Troubleshooting

PDF patterns can be daunting but once you get the hang of using them, they are great and in fact, I prefer them to paper patterns. I should make a tutorial about this at some point. There are already several tutorials out there that you can find on Youtube but I'm not sure what is the best one. You might look at Seamwork for a video. I can offer you written help though. I am listing the steps below.

1. Make sure you are using Google Chrome or Firefox as your browser.

2. Make sure you open the files using the latest version of Acrobat Reader or Foxit Reader (you can download them for free).

3. When you download the files, save them to your computer so you don't have to search for the link to download them again.

4. The files you need depend on whether you are going to print them on your home computer or have them printed at a copy shop. There are a lot of files so it is confusing but I include both Standard Fit and Curvy Fit sizes with your purchase. Choose which fit you want (let's say Standard for example) and then download the Standard sizes 00 - 20 Instructions, and whatever pattern version you need. The "PRINT AT HOME" pattern is the one that is tiled and you print it on your home computer on letter paper and then piece it together. The U.S. COPYSHOP file is one you can send to a print shop that offers large scale printing that is 36" wide and however long your pattern page is. AO COPYSHOP file is for print shops that have AO size paper 841mm X 1189mm (typical of overseas print shops).

5. If you are printing from home, open the "PRINT AT HOME" pattern file in Acrobat or Foxit Reader. Then send the file to print and be sure that your printer is set at 100% scale not fit to page or any other scale. This is very important because if the scale is wrong, your size and fit will be all wrong. You can test this out by printing only the first page of the pattern that includes a box with measurements on it. Measure that box after printing and if it is to scale, go ahead and print the rest of the pattern.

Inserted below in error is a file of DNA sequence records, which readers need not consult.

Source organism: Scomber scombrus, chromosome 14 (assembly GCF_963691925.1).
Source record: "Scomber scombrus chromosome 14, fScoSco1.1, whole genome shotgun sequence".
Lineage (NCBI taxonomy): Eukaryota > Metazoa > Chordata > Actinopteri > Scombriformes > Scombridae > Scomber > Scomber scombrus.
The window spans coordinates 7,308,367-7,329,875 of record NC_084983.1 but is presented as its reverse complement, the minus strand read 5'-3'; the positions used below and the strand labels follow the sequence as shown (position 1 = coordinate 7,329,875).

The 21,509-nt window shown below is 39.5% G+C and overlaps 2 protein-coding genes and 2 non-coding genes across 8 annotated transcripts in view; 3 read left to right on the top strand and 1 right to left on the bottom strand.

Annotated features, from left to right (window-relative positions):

6. There is also a one page file included that explains how to use layers in Acrobat. This allows you to turn off the sizes you don't want to print so you can just print your size or the sizes you plan to use.

7. Once you have printed the pages, you will see that there are borders on each page. Trim along the edges of two adjacent borders. Trim the same two borders on each page. Then tape the trimmed page to the next page, overlapping the next pages untrimmed border and tape together. The pages also have numbers and symbols to help you line up the borders.

8. If you'd like to send your file to a copy shop, here are some printers in the U.S. where you can send them and they will mail you a printed pattern so you don't have to cut and tape yourself - PDF Plotting, Stitch Sew Shop. There are more but these are the ones I use most often. If you are a Pattern Review member, you get $5 pdf pattern printing. PDF Plotting is great however, they have a minimum order so unless your file is large, you may need to wait until you have two patterns to print.

9. I will also add that occasionally I have customers who can't get a few pages of their file to print. This is rare but it is a computer memory issue. If this happens to you, clear the cache/cookies from your computer and if that still doesn't work, turn off one or more layers of your pattern file. It only seems to happen with my more recent layered files because they take more memory to communicate with your printer. Again - this is rare and probably won't happen.

I hope this all helps. It seems like a lot to remember but it really isn't once you dive into it. It will open up your world because there are so many more patterns available in PDF form and I think it's the wave of the future. Fabric shops are starting to get their own printers and someday they may all be in pdf form. I also like having the file as a back-up in case I lose a pattern piece or make a cutting error, I can just reprint the pattern.

Please don't hesitate to ask me any questions if you have trouble. Have fun sewing your Free Range Slacks!